- Downer Ending: Chen sacrifices himself to the Japanese and certain execution to spare his friends from being arrested.
- Not just certain execution. We see it happen outside of the dojo.
- Some people, of course prefer to think he's just hiding. This is complete Fanon though.
- Face Death with Dignity: See Downer Ending.
- Fanservice: A strip-tease by a Geisha in the middle of the movie. No, seriously.
- Fighting with Chucks: The most triumphant example in cinema.
- Groin Attack: Chen crouches and gives the last mook before fighting Petrov the old one-two punch. The mook is so stunned he doesn't move until Chen nonchalantly tips him over.
- Heroic BSOD: Chen at first seems like he would pull through the funeral once arriving, but then utterly snaps when he sees his teacher being buried. Going as far as trying to dig him back, up while they were burying him. However once calmed, he spends most of the movie in this trope. That is until Suzuki's men come to the funeral and insult the Teacher along with the entire Chinese community.
- Idiot Ball: The first attack on the kung fu school, in retaliation for Chen's first attack. There's no reason for them to believe Chen - who just wiped the floor with the entire school - wouldn't be there. Only plot contrivance caused them to avoid fighting Chen and lots of back-up.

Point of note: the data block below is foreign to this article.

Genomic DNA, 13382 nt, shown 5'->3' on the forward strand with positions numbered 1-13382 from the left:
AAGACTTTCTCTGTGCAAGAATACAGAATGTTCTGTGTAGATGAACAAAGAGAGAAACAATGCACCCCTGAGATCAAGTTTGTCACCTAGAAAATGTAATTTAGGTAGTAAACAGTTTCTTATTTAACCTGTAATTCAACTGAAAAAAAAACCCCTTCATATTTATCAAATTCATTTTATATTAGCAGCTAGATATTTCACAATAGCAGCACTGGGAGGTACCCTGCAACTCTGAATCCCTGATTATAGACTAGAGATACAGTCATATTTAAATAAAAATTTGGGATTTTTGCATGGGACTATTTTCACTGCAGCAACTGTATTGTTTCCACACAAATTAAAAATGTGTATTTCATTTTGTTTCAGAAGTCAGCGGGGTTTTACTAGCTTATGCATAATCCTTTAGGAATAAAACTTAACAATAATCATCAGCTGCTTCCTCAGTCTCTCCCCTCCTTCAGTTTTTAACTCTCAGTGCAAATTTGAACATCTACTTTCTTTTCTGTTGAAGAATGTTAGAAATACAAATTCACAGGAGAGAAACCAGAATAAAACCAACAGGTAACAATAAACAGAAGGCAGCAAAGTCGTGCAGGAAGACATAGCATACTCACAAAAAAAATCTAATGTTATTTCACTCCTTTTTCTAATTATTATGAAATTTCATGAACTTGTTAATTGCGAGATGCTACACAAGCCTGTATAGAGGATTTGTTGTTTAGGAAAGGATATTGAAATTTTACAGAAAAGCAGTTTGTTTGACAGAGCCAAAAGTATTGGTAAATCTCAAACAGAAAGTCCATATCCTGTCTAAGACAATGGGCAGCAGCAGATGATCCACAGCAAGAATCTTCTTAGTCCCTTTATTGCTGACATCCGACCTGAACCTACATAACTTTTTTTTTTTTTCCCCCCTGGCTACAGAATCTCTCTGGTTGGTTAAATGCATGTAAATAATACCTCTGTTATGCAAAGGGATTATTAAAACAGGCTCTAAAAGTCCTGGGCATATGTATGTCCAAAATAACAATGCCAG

- Incorruptible Pure Pureness: Virtually the entire kung fu school other than Chen. They react remarkably well to a pretty horrific series of events.
- Improbable Hairstyle: The story is supposed to take place around the early 20th century, but most of the haircuts (or rather lack thereof) are clearly from the time period the film was shot, very evident on Petrov the Russian.
- Jack Bauer Interrogation Technique: Chen does this twice, once on the two men that killed his teacher. It didn't work because Chen got too emotional and beat them to death. The second time, he does this with the Interpreter by throwing him and his rickshaw, demanding information on Suzuki. He succeeds, but ends up killing him anyway, because the Interpreter tries to sneak attack him with a brick once let go.